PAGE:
US Libya raid: Was it legal?

Abdullah al-Raghie (L) and Abdul Moheman al-Raghie (C), the sons of al-Qaeda suspect Abu Anas al-Liby point at the house next to the scene where their father was kidnapped by US special forces (6 October 2013) Image copyright AFP
Image caption Abu Anas al-Liby's sons say he was kidnapped from this street near Tripoli

The statement made by the US Secretary of State, John Kerry, that the kidnap of Abu Anas al-Liby complied with United States law is correct - but that will not stifle criticism that the seizure was a flagrant breach of international law.

Mr Kerry's confident assertion will, no doubt, have been bolstered by a reminder from State Department legal advisers that a 21-year-old Supreme Court ruling seems to settle the question of whether kidnapping on foreign soil is legal.

Image copyright AFP
Image caption Anas Al-Liby was a "legal and appropriate target," according to John Kerry

The case concerned a Mexican gynaecologist accused of participating in the torture and murder of an American narcotics agent in Mexico in 1985. The man was abducted by agents of the Drug Enforcement Administration and flown to Texas to stand trial.

By a majority of 6-3, the Supreme Court ruled the kidnapping lawful, despite the existence of an extradition treaty between Mexico and the USA.

This decision confirmed earlier precedents in which judges in the United States have declined to concern themselves with the manner in which a suspect was brought to the sovereign territory of the US to stand trial.

Eichmann kidnap

These precedents were famously cited in a Jerusalem court in 1961 to reject a claim by lawyers for the Nazi, Adolf Eichmann, that his kidnapping by Israeli agents in Argentina rendered the prosecution unlawful.

Image copyright AP
Image caption Adolf Eichmann was seized by Israeli agents on Buenos Aires street in 1960

Abu Anas al-Liby was indicted by a federal court in Manhattan in 1998 in connection with the bombing of the US embassies in Kenya and Tanzania and there are outstanding international warrants for his arrest. So, John Kerry's argument that he was a "legal and appropriate target" is well-founded.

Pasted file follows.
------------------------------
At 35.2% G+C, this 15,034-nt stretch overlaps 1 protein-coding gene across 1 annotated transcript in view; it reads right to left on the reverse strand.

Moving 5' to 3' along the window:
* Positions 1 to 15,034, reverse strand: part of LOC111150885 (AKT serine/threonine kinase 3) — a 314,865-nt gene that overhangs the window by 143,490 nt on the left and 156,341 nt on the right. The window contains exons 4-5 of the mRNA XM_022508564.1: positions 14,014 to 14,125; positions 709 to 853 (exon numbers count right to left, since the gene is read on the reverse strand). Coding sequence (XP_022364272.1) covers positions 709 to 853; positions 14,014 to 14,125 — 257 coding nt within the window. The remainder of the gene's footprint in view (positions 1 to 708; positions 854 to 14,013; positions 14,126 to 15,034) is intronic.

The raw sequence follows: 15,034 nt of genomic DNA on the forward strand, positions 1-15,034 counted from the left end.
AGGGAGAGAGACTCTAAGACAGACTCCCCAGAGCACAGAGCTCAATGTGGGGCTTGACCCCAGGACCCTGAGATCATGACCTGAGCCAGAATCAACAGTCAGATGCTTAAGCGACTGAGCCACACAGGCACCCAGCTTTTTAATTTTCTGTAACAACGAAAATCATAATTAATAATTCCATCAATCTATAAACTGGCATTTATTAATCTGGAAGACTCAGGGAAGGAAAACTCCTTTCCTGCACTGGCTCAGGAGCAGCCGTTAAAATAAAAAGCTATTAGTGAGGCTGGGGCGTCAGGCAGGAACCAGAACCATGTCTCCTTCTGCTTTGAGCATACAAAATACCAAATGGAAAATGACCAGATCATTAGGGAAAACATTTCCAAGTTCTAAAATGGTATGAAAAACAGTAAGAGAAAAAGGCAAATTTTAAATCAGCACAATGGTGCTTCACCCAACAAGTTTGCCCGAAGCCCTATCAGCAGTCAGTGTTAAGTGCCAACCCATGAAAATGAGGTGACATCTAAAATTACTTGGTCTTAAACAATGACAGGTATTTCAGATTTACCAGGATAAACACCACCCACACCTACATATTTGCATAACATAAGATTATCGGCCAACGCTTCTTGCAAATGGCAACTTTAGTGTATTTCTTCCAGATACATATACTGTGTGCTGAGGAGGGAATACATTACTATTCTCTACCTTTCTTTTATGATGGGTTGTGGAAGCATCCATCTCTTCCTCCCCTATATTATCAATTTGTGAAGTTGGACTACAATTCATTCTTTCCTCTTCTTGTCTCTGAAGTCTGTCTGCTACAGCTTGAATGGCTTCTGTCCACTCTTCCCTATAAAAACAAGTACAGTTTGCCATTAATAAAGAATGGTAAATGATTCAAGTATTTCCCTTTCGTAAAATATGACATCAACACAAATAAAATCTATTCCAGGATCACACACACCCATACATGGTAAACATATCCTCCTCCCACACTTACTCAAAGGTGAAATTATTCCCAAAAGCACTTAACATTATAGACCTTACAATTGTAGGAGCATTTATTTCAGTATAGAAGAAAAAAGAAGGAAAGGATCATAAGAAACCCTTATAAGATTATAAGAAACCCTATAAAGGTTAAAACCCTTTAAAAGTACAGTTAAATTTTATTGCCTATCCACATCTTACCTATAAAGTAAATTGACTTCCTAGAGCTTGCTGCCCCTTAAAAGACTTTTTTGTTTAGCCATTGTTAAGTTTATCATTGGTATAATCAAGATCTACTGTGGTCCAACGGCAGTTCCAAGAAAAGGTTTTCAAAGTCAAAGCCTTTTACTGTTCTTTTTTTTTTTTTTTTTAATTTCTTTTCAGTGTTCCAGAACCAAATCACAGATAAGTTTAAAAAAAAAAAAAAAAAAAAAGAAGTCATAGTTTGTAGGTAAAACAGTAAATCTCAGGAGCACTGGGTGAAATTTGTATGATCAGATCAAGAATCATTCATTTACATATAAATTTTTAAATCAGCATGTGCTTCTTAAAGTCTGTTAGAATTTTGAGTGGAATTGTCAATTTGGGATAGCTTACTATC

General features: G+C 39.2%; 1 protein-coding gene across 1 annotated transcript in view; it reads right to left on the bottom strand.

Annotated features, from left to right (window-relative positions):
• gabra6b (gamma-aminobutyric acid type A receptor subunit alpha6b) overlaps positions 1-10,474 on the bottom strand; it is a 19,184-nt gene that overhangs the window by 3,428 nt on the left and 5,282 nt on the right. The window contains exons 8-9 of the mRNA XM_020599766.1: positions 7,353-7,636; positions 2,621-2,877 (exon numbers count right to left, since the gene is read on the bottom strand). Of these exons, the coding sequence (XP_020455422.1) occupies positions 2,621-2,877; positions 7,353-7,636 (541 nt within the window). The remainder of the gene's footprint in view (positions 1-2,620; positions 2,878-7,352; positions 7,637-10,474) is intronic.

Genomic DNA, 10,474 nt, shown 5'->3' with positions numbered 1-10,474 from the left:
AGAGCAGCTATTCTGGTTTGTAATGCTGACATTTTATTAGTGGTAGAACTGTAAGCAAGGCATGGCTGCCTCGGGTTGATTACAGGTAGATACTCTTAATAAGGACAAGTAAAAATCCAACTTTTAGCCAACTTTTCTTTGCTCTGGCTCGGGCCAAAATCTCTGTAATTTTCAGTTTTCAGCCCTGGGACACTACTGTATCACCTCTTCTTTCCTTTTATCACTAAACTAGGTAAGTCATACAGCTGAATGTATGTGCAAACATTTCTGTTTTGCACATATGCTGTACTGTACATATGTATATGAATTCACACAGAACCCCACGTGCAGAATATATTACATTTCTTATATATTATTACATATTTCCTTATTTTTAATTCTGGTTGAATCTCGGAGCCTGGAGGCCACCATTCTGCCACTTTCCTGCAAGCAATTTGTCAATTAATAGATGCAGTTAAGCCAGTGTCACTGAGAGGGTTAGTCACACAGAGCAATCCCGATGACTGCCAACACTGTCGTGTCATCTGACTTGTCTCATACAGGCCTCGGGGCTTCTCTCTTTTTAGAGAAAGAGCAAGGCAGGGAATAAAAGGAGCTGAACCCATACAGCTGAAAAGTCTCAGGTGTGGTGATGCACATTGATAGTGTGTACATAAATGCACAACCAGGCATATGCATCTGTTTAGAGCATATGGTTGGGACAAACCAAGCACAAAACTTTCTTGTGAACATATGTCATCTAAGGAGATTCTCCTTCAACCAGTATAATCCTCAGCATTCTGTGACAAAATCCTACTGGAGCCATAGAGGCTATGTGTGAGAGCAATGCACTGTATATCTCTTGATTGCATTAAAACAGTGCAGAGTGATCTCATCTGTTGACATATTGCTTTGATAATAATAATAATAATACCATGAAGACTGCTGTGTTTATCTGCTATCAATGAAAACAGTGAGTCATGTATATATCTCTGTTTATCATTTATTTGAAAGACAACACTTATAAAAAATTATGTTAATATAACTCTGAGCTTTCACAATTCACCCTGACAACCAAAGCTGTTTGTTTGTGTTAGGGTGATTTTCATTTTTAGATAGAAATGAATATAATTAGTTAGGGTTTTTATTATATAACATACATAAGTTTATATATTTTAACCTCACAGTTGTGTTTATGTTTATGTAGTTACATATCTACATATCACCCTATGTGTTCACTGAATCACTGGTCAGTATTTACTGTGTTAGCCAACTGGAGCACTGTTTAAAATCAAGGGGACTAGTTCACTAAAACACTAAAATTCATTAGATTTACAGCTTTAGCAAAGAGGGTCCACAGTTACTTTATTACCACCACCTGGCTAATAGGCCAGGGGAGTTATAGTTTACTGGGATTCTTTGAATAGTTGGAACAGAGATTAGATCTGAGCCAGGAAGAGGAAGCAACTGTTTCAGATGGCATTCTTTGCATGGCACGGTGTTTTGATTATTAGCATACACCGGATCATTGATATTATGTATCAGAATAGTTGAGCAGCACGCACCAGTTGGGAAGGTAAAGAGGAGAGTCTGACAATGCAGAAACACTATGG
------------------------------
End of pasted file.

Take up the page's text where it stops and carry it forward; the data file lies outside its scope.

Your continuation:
However, the accepted route for bringing to court suspects who are living outside of the jurisdiction of the requesting state is extradition, not kidnapping.

There is no extradition treaty between the US and Libya and, even if there was one, it is not all certain that the US government would have chosen that option because of its lack of confidence in the rule of law in Libya.

Image copyright Reuters
Image caption Anas al-Liby has been indicted by a US court in connection with the 1998 bombings of US embassies in East Africa, which killed more than 220 people

An international law expert, who wished to remain anonymous because he is acting in a Libyan case, said:

"What is critical here is the degree of involvement or collusion of the Libyan authorities in this kidnap.

"There are rumours or allegations that al-Liby was seized by a local militia, but if it was done with the knowledge or approval of the government, that might be used to mitigate what would otherwise plainly be an illegal act under international law.

"You just can't go around lifting people in other sovereign states."

Bounty hunters

Yet, the United States has a history of seeing things differently.

US lawyers, or those representing the US government abroad, have been known to quote the 19th Century practice of bounty-hunting to justify the forcible seizure of suspects abroad to stand trial in the United States.

Abu Anas al-Liby had a $5m (£3.1m) price on his head; US jurisprudence is likely to see his capture in the same light as that of any wanted outlaw.

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